'Trump has abandoned them': 1.3 million unemployment claims loom after the president shot down stimulus
Just two days after President Donald Trump abruptly blew up bipartisan coronavirus relief talks, the Labor Department reported Thursday that around 1.3 million additional Americans filed for unemployment benefits last week as the U.S. economy continues to falter without the kind of stimulus that experts say is necessary to stem the crisis and relieve widespread hunger, housing insecurity, and joblessness.
"Terribly high numbers of jobless claims point to a slowing recovery, with over 25 million collecting benefits," tweeted Rep. Don Beyer (D-Va.). "Trump has abandoned them."
The president's sudden decision Tuesday to end coronavirus negotiations via Twitter a day after he departed Walter Reed National Military Medical Center imperiled the prospect that any additional stimulus checks, unemployment benefits, state and local aid, and rental assistance will be approved ahead of next month's presidential election.
In keeping with his erratic behavior since leaving Walter Reed—where he received a powerful cocktail of medications for his coronavirus infection—Trump suggested Thursday morning that relief talks are back on and floated a narrow package that includes relief for the airline industry and another round of stimulus checks, a non-starter for Democratic lawmakers pushing for a much broader relief bill.
The president did not mention unemployment relief for tens of millions of out-of-work Americans.
"I shut down talks two days ago because they weren't working out. Now they're starting to work out," Trump said in an appearance on Fox Business. "We're talking about airlines, and we're talking about a bigger deal than airlines."
But its unclear whether Trump's suggestion that stimulus talks have resumed with a more limited scope will amount to anything substantive, particularly after House Speaker Nancy Pelosi (D-Calif.) dismissed the idea of moving any stand-alone relief bills.
"There is not going to be any stand-alone bill unless there is a bigger bill and it can be part of that, or it could be in addition to it," Pelosi told reporters Thursday. Last week, the House passed a $2.2 trillion compromise relief package without the support of a single Republican, and Senate Majority Leader Mitch McConnell (R-Ky.) has refused to allow a vote on the measure.
Pointing to Trump's dizzying swings between supporting and opposing an additional stimulus bill, the House Speaker also raised questions about the president's mental and physical condition and vaguely announced that she will be discussing the 25th Amendment on Capitol Hill on Friday.
"The president is, shall we say, in an altered state right now," Pelosi said in an appearance on Bloomberg TV following her press briefing. "I don't know how to answer for that behavior."With Trump throwing relief negotiations into chaos and sowing doubt that a deal can be reached before Election Day, a staggering number of people across the U.S. continue to face dire economic circumstances without any additional assistance from the federal government. According to the Census Bureau's Household Pulse Survey, nearly 78 million U.S. adults are struggling to afford basic expenses such as food and rent.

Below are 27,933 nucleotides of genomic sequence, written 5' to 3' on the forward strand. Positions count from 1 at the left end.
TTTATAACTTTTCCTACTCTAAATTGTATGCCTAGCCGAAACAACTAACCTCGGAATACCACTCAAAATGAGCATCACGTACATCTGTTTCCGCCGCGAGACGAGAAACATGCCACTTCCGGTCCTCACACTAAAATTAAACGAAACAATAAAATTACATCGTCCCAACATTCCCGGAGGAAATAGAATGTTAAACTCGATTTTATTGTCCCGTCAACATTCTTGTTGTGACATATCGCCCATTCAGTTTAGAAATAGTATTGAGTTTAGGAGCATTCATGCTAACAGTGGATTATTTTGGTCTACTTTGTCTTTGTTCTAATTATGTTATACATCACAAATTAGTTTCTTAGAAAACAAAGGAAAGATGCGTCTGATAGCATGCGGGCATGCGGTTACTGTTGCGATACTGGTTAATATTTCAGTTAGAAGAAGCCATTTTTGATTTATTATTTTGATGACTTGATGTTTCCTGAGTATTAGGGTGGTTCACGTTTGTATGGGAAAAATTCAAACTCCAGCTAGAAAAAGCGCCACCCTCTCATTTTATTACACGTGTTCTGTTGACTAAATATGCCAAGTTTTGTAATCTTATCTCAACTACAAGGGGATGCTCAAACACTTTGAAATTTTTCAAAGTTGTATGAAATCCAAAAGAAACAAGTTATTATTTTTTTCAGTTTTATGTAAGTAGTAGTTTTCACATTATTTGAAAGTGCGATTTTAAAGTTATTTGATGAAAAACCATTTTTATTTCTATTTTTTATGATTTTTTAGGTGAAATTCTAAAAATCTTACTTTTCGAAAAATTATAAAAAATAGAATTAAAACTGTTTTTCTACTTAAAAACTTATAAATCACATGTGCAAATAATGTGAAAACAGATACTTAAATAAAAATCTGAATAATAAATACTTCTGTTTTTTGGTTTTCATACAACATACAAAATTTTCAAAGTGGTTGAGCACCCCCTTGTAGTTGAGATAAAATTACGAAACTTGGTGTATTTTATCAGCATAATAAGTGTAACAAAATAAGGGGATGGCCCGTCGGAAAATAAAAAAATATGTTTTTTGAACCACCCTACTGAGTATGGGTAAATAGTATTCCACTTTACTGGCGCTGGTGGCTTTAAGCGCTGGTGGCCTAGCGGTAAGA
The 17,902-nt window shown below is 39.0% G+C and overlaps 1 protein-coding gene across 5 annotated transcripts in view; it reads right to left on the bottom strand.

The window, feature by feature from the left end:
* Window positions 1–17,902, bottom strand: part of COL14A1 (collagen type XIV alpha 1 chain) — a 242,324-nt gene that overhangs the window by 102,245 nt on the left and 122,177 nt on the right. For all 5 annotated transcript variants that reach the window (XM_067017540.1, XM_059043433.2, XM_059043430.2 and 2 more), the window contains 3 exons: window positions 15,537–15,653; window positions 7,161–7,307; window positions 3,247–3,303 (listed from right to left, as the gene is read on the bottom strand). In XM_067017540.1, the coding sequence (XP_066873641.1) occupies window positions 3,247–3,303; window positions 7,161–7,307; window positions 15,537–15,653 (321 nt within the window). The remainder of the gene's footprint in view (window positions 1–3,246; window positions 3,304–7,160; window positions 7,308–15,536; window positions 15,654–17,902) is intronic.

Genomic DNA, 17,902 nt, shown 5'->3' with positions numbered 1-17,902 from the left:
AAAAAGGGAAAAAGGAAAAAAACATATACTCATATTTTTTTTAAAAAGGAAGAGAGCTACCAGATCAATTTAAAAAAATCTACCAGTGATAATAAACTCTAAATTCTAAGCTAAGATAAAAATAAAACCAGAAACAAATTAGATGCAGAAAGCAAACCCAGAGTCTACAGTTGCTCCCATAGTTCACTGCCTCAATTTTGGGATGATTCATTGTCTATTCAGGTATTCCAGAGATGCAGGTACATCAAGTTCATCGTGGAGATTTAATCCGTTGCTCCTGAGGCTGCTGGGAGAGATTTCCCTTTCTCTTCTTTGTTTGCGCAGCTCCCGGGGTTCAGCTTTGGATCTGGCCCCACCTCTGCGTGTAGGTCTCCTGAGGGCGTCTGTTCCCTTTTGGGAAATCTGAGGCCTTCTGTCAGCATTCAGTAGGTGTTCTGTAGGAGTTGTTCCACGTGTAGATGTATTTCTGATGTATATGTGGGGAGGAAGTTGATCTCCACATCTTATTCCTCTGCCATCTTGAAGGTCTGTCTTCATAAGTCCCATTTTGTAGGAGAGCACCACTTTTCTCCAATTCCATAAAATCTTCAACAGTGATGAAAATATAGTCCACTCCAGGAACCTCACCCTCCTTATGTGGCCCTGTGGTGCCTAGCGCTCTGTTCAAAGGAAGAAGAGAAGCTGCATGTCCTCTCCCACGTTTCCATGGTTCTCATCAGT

"As Trump and his Senate allies prioritize advancing their radical judicial agenda over the ongoing economic and public health crises, millions of Americans remain jobless, families are battling food insecurity, and tens of thousands of small businesses are shutting their doors for good," said Kyle Herrig, president of watchdog group Accountable.US, referring to the GOP's unpopular decision to prioritize the confirmation of right-wing Judge Amy Coney Barrett to the Supreme Court.
"There should be no greater priority for lawmakers than addressing the worsening pandemic and its unprecedented impact on the economy," Herrig continued. "But it's clear that Trump and his allies' ruthless pursuit of power on the high court comes above all else and at any cost."
In a blog post on Thursday, Heidi Shierholz of the Economic Policy Institute wrote that it is "terrible economics" to cut off the stimulus talks as mass layoffs continue at an unprecedented rate.
"The extra $600 in weekly [unemployment insurance] benefits was supporting a huge amount of spending by people who, without it, have to make drastic cuts," Shierholz noted. "Cutting off talks also means no additional housing and nutrition assistance, no Covid-related health and safety measures for workers, no aid to the Postal Service during this critical time, and no additional support for virus testing, tracing, and isolation measures, or virus treatment and support for hospitals and other health providers."
"All of these things would have helped our economy and the people in it recover from the Covid crisis," added Shierholz. "Cutting it off is unthinkable at a time like this."